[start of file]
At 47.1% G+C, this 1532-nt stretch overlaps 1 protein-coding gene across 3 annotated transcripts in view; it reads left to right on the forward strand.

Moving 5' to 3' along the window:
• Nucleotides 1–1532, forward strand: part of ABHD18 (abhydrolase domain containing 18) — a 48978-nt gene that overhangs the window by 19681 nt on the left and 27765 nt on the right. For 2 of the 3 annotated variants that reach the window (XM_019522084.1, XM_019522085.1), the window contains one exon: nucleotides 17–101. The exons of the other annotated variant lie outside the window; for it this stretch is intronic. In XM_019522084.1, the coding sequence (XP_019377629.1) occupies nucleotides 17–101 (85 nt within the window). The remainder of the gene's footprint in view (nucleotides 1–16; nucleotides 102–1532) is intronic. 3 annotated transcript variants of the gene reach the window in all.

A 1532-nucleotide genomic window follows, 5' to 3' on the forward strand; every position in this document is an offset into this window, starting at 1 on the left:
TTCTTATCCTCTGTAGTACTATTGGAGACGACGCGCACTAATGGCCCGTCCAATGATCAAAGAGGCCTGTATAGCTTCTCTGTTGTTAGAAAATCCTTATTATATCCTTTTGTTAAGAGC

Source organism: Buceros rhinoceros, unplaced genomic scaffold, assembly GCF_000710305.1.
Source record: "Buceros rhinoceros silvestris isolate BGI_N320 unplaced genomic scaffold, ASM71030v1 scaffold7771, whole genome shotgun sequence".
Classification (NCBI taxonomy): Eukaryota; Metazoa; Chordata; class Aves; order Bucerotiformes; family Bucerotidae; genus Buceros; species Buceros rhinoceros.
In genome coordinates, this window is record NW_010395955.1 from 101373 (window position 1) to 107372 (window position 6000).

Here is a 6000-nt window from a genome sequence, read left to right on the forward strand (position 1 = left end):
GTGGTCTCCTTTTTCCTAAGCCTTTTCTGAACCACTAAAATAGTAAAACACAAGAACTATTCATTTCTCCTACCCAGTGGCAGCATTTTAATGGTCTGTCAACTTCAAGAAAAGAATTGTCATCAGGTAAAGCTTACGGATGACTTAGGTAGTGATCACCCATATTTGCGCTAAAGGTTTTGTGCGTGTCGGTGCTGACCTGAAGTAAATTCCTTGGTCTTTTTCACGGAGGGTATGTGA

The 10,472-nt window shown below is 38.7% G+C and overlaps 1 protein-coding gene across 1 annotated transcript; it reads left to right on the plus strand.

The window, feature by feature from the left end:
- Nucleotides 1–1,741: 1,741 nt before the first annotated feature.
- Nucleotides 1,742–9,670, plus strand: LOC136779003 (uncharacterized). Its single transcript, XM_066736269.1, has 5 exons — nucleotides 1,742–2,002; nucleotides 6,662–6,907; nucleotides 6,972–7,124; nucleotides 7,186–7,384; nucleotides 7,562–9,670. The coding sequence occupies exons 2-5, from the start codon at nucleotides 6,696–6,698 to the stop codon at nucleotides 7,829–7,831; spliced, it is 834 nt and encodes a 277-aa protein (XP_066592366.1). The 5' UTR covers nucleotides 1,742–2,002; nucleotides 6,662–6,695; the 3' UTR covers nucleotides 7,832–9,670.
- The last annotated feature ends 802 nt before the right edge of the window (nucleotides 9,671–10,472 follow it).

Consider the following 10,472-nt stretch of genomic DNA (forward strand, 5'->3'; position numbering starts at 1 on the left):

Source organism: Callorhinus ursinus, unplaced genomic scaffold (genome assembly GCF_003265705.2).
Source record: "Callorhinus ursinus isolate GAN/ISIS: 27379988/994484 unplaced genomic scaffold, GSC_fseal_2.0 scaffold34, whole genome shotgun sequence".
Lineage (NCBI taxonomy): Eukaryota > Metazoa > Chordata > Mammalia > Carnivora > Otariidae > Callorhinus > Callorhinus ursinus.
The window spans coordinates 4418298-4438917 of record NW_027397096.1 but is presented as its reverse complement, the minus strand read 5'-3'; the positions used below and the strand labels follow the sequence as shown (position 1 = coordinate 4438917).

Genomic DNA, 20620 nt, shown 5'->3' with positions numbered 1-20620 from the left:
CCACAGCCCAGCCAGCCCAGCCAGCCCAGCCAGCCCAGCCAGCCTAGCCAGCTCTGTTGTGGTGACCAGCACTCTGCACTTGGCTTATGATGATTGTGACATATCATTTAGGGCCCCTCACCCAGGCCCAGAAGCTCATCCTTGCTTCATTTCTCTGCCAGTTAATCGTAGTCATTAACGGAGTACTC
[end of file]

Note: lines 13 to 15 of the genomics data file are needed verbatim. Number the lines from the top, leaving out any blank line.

The window, feature by feature from the left end:
- Nucleotides 1–1,741: 1,741 nt before the first annotated feature.
- Nucleotides 1,742–9,670, plus strand: LOC136779003 (uncharacterized). Its single transcript, XM_066736269.1, has 5 exons — nucleotides 1,742–2,002; nucleotides 6,662–6,907; nucleotides 6,972–7,124; nucleotides 7,186–7,384; nucleotides 7,562–9,670. The coding sequence occupies exons 2-5, from the start codon at nucleotides 6,696–6,698 to the stop codon at nucleotides 7,829–7,831; spliced, it is 834 nt and encodes a 277-aa protein (XP_066592366.1). The 5' UTR covers nucleotides 1,742–2,002; nucleotides 6,662–6,695; the 3' UTR covers nucleotides 7,832–9,670.